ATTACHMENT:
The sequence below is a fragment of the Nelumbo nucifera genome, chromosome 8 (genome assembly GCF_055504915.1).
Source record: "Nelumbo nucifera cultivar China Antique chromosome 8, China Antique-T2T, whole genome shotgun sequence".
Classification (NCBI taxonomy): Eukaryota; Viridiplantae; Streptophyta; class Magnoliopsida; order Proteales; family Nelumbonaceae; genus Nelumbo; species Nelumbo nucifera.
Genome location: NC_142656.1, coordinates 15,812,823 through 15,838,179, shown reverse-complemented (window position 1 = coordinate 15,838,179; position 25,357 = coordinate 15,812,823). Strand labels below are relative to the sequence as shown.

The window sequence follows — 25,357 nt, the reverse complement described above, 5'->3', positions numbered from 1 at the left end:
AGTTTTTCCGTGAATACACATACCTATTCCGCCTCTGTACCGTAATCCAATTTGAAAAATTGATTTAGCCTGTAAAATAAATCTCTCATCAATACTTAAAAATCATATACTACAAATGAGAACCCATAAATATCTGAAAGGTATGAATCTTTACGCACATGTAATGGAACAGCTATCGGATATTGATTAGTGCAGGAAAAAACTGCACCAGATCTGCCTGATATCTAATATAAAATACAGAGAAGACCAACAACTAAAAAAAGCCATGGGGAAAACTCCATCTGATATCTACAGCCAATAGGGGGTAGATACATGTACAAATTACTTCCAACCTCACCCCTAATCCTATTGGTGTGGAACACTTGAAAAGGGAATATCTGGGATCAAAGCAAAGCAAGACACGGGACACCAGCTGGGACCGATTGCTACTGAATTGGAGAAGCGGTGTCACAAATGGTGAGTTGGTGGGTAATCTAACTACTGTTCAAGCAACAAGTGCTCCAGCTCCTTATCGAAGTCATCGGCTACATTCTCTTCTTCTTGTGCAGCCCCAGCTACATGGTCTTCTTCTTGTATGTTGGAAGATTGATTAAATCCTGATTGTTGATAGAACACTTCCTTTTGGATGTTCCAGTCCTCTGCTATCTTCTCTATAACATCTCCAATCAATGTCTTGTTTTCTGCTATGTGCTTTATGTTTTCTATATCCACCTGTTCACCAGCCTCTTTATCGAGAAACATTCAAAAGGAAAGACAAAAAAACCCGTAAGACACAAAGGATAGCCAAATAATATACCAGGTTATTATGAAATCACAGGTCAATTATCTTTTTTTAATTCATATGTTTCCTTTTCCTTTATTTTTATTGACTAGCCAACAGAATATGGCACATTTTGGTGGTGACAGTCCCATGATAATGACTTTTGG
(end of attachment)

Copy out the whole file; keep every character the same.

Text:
The sequence below is a fragment of the Nelumbo nucifera genome, chromosome 8 (genome assembly GCF_055504915.1).
Source record: "Nelumbo nucifera cultivar China Antique chromosome 8, China Antique-T2T, whole genome shotgun sequence".
Classification (NCBI taxonomy): Eukaryota; Viridiplantae; Streptophyta; class Magnoliopsida; order Proteales; family Nelumbonaceae; genus Nelumbo; species Nelumbo nucifera.
Genome location: NC_142656.1, coordinates 15,812,823 through 15,838,179, shown reverse-complemented (window position 1 = coordinate 15,838,179; position 25,357 = coordinate 15,812,823). Strand labels below are relative to the sequence as shown.

The window sequence follows — 25,357 nt, the reverse complement described above, 5'->3', positions numbered from 1 at the left end:
AGTTTTTCCGTGAATACACATACCTATTCCGCCTCTGTACCGTAATCCAATTTGAAAAATTGATTTAGCCTGTAAAATAAATCTCTCATCAATACTTAAAAATCATATACTACAAATGAGAACCCATAAATATCTGAAAGGTATGAATCTTTACGCACATGTAATGGAACAGCTATCGGATATTGATTAGTGCAGGAAAAAACTGCACCAGATCTGCCTGATATCTAATATAAAATACAGAGAAGACCAACAACTAAAAAAAGCCATGGGGAAAACTCCATCTGATATCTACAGCCAATAGGGGGTAGATACATGTACAAATTACTTCCAACCTCACCCCTAATCCTATTGGTGTGGAACACTTGAAAAGGGAATATCTGGGATCAAAGCAAAGCAAGACACGGGACACCAGCTGGGACCGATTGCTACTGAATTGGAGAAGCGGTGTCACAAATGGTGAGTTGGTGGGTAATCTAACTACTGTTCAAGCAACAAGTGCTCCAGCTCCTTATCGAAGTCATCGGCTACATTCTCTTCTTCTTGTGCAGCCCCAGCTACATGGTCTTCTTCTTGTATGTTGGAAGATTGATTAAATCCTGATTGTTGATAGAACACTTCCTTTTGGATGTTCCAGTCCTCTGCTATCTTCTCTATAACATCTCCAATCAATGTCTTGTTTTCTGCTATGTGCTTTATGTTTTCTATATCCACCTGTTCACCAGCCTCTTTATCGAGAAACATTCAAAAGGAAAGACAAAAAAACCCGTAAGACACAAAGGATAGCCAAATAATATACCAGGTTATTATGAAATCACAGGTCAATTATCTTTTTTTAATTCATATGTTTCCTTTTCCTTTATTTTTATTGACTAGCCAACAGAATATGGCACATTTTGGTGGTGACAGTCCCATGATAATGACTTTTGG